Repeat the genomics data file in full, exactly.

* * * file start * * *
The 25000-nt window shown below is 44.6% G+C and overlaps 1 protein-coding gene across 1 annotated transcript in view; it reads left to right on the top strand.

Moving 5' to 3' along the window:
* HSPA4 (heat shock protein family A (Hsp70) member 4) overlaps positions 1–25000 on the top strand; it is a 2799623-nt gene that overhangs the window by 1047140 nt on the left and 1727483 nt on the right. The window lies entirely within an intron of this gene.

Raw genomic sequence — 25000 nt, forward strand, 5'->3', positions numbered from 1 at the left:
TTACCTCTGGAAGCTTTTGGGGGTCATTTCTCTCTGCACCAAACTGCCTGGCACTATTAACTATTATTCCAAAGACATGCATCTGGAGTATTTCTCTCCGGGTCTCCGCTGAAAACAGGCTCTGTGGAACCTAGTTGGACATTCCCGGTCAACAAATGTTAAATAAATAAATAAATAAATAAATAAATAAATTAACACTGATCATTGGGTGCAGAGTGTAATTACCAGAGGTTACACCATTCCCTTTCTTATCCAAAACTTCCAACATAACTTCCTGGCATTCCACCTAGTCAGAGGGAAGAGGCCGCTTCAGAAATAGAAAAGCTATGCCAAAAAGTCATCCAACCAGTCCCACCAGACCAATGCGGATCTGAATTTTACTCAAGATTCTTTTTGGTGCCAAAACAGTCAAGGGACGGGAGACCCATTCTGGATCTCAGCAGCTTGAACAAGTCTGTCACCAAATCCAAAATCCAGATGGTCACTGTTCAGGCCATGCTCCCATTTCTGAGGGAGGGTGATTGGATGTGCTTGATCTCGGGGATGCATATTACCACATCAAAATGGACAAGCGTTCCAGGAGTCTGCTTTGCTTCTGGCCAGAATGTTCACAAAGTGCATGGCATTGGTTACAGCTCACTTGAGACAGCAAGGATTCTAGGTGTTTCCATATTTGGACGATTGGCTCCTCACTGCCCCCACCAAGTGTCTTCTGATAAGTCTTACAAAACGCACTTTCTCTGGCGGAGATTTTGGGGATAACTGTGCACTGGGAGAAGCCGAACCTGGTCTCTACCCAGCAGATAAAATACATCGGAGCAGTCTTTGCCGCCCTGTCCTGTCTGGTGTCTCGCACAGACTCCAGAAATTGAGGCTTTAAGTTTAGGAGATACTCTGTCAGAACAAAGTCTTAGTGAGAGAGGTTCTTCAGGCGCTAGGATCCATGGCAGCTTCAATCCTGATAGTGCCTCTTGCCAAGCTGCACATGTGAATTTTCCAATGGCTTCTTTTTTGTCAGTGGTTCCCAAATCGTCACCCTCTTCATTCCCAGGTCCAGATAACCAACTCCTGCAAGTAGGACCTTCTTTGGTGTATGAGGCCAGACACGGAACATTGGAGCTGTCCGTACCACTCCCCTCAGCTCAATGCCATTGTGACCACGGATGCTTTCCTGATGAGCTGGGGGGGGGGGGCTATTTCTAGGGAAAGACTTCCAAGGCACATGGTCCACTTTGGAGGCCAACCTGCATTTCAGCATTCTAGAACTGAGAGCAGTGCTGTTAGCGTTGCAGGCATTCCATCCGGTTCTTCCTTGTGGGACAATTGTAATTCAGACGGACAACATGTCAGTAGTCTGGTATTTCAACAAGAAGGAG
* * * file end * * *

The 25000-nt window shown below is 44.6% G+C and overlaps 1 protein-coding gene across 1 annotated transcript in view; it reads left to right on the top strand.

Moving 5' to 3' along the window:
* HSPA4 (heat shock protein family A (Hsp70) member 4) overlaps positions 1–25000 on the top strand; it is a 2799623-nt gene that overhangs the window by 1047140 nt on the left and 1727483 nt on the right. The window lies entirely within an intron of this gene.

Raw genomic sequence — 25000 nt, forward strand, 5'->3', positions numbered from 1 at the left:
TTACCTCTGGAAGCTTTTGGGGGTCATTTCTCTCTGCACCAAACTGCCTGGCACTATTAACTATTATTCCAAAGACATGCATCTGGAGTATTTCTCTCCGGGTCTCCGCTGAAAACAGGCTCTGTGGAACCTAGTTGGACATTCCCGGTCAACAAATGTTAAATAAATAAATAAATAAATAAATAAATAAATTAACACTGATCATTGGGTGCAGAGTGTAATTACCAGAGGTTACACCATTCCCTTTCTTATCCAAAACTTCCAACATAACTTCCTGGCATTCCACCTAGTCAGAGGGAAGAGGCCGCTTCAGAAATAGAAAAGCTATGCCAAAAAGTCATCCAACCAGTCCCACCAGACCAATGCGGATCTGAATTTTACTCAAGATTCTTTTTGGTGCCAAAACAGTCAAGGGACGGGAGACCCATTCTGGATCTCAGCAGCTTGAACAAGTCTGTCACCAAATCCAAAATCCAGATGGTCACTGTTCAGGCCATGCTCCCATTTCTGAGGGAGGGTGATTGGATGTGCTTGATCTCGGGGATGCATATTACCACATCAAAATGGACAAGCGTTCCAGGAGTCTGCTTTGCTTCTGGCCAGAATGTTCACAAAGTGCATGGCATTGGTTACAGCTCACTTGAGACAGCAAGGATTCTAGGTGTTTCCATATTTGGACGATTGGCTCCTCACTGCCCCCACCAAGTGTCTTCTGATAAGTCTTACAAAACGCACTTTCTCTGGCGGAGATTTTGGGGATAACTGTGCACTGGGAGAAGCCGAACCTGGTCTCTACCCAGCAGATAAAATACATCGGAGCAGTCTTTGCCGCCCTGTCCTGTCTGGTGTCTCGCACAGACTCCAGAAATTGAGGCTTTAAGTTTAGGAGATACTCTGTCAGAACAAAGTCTTAGTGAGAGAGGTTCTTCAGGCGCTAGGATCCATGGCAGCTTCAATCCTGATAGTGCCTCTTGCCAAGCTGCACATGTGAATTTTCCAATGGCTTCTTTTTTGTCAGTGGTTCCCAAATCGTCACCCTCTTCATTCCCAGGTCCAGATAACCAACTCCTGCAAGTAGGACCTTCTTTGGTGTATGAGGCCAGACACGGAACATTGGAGCTGTCCGTACCACTCCCCTCAGCTCAATGCCATTGTGACCACGGATGCTTTCCTGATGAGCTGGGGGGGGGGGGCTATTTCTAGGGAAAGACTTCCAAGGCACATGGTCCACTTTGGAGGCCAACCTGCATTTCAGCATTCTAGAACTGAGAGCAGTGCTGTTAGCGTTGCAGGCATTCCATCCGGTTCTTCCTTGTGGGACAATTGTAATTCAGACGGACAACATGTCAGTAGTCTGGTATTTCAACAAGAAGGAG